Elaeocarpus sp. (Elaeocarpaceae)

*Eugenia axillaris (Swartz) Willdenow (Myrtaceae) - white-stopper eugenia

Eugenia brasiliensis Lamarck (Myrtaceae) - grumichama

Eugenia uniflora L. (Myrtaceae) - Surinam-cherry

*Eugenia confusa DeCandolle (Myrtaceae) - redberry stopper

*Exothea paniculata (Jussieu) Radlkofer (Sapindaceae) - inkwood

*Ficus aurea Nuttall (Moraceae) - strangler fig

Ficus benjamina L. (Moraceae) - banyan fig

Ficus microcarpa (L.) (Moraceae) - Indian laurel

Ficus nota (Blanco) Merrill (Moraceae) - tibig

Ficus rubiginosa Ventenat (Moraceae) rusty leaf fig

Ficus salicifolia (Vahl) Berg (Moraceae) - willow-leaf fig

Filicium decipiens (Wight & Arnot) Thwaites (Sapindaceae) - Japanese fern-tree

Fortunella japonica (Thunberg) Swingle (Rutaceae) - round kumquat

Garcinia prainiana King (Clusiaceae) - button mangosteen, serapu

Gardenia jasminioides Ellis (Rubiaceae) - gardenia

Grewia occidentalis L. (Tiliaceae) - starflower

Hamelia cuprea Grisebach (Rubiaceae) - Bahamas flame bush

*Hamelia patens Jacquin (Rubiaceae) - firebush

Hibiscus rosa-sinensis L. (Malvaceae) - hibiscus

*Ilex vomitoria Aiton (Aquifoliaceae) - yaupon holly

Inga affinis DeCandolle (Fabaceae) - ingá doce

*Juniperus silicicola (Small) Bailey (Cupressacae) - southern red-cedar

*Krugiodendron ferrum (Vahl)Urban (Rhamnaceae) - black ironwood

Lagerstroemia indica L. (Lythraceae) - crape-myrtle

Lagerstroemia speciosa (L.) Persoon (Lythraceae) - queen's crape-myrtle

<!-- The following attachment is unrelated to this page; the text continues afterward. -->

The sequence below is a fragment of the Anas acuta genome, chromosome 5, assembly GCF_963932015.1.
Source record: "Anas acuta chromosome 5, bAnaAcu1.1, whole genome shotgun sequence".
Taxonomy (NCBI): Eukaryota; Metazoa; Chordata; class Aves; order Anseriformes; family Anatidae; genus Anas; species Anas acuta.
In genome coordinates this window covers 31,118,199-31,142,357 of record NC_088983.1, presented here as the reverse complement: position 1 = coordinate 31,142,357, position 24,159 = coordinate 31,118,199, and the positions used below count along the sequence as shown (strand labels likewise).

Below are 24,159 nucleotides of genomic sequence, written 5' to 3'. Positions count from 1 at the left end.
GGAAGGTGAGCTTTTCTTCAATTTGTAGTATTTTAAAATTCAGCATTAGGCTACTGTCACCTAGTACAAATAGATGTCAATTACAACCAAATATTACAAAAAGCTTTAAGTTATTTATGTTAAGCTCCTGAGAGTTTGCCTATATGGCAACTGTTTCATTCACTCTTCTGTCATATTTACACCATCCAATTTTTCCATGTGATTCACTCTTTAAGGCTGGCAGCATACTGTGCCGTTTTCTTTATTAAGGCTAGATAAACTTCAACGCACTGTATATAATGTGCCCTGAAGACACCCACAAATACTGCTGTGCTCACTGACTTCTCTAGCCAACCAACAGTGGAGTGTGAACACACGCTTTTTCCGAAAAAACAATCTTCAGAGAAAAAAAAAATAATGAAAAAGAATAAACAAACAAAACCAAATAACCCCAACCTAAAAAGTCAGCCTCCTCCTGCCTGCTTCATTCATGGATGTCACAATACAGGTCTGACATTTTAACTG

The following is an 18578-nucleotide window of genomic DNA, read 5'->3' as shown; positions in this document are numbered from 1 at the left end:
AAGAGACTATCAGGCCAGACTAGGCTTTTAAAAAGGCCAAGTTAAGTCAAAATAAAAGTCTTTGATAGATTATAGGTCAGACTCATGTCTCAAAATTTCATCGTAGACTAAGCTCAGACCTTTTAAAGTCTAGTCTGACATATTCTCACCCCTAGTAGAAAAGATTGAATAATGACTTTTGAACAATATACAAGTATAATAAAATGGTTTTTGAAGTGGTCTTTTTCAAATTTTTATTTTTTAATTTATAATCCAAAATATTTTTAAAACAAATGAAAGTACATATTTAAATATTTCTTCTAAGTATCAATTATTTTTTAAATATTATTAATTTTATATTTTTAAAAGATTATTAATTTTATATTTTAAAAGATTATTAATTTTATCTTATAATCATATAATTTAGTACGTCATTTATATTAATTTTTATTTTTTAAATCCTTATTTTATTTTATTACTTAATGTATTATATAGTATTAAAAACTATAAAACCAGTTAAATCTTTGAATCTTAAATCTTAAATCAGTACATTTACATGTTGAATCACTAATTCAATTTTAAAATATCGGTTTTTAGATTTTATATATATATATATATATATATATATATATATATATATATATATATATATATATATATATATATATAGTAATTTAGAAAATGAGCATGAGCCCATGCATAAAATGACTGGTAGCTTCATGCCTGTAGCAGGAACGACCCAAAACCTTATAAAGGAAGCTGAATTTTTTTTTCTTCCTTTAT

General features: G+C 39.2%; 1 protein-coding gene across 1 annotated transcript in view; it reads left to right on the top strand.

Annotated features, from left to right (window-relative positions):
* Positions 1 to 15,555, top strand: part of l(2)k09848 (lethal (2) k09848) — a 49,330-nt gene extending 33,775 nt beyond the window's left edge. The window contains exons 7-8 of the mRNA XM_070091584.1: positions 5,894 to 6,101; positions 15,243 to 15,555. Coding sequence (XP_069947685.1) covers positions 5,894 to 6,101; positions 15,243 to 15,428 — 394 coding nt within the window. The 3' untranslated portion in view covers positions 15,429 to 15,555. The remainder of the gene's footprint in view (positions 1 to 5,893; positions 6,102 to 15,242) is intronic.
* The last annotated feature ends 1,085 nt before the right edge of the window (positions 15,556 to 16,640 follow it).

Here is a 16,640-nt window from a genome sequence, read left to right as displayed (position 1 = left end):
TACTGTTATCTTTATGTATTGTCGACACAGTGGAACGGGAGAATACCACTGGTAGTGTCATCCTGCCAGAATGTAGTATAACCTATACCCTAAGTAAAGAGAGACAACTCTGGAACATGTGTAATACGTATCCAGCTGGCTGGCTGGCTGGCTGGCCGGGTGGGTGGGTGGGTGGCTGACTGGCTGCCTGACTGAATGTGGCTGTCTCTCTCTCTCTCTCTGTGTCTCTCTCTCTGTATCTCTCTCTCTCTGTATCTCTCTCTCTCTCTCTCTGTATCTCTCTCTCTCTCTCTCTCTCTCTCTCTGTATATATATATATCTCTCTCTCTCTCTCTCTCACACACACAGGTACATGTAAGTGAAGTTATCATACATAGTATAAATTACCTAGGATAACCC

Lansium domesticum Correa (Meliaceae) - duku, langsat

Laurus nobilis L. (Lauraceae) - laurel, sweetbay

Leonotis leonurus Brown (Lamiaceae) - lion's-ear

*Licaria triandra (Swartz) Kostermans (Lauraceae) - pepperleaf sweetwood

Litchi chinensis Sonnerat (Sapindaceae) - lychee

*Lysiloma latisiliqua (L.) Bentham (Fabaceae) - wild-tamarind

Lysiloma sabicu Bentham

Macadamia integrifolia Maiden & Betch (Proteaceae) - macadamia nut

Macadamia tetraphylla L. A. S. Johnson (Proteaceae) - macadamia nut

Mangifera indica L. (Anacardiaceae) - mango

*Manilkara jaimiqui (C. Wright) Dubard ssp. Emarginata (L.) Cronquist (Sapotaceae) - wild-dilly

Manilkara (Achras) zapota (L.) Van Royen (Sapotaceae) - sapodilla, níspero

*Mastichodendron foetidissimum (Jacquin) H. J. Lam (Sapotaceae) - false-mastic

Melaleuca quiquenervia (Cavanilles) S.T. Blake (Myrtaceae) - cajeput

Melaleuca decora (Salisbury) Britten (Myrtaceae) white feather, honeymyrtle, paperbark, sweet tea-tree.

Melicocca bijuga L. (Sapindaceae) - Spanish-lime, mamoncillo

Michelia champaca L. (Magnoliaceae) - champaka

Mimusops elengi L. (Sapotaceae) - Spanish-cherry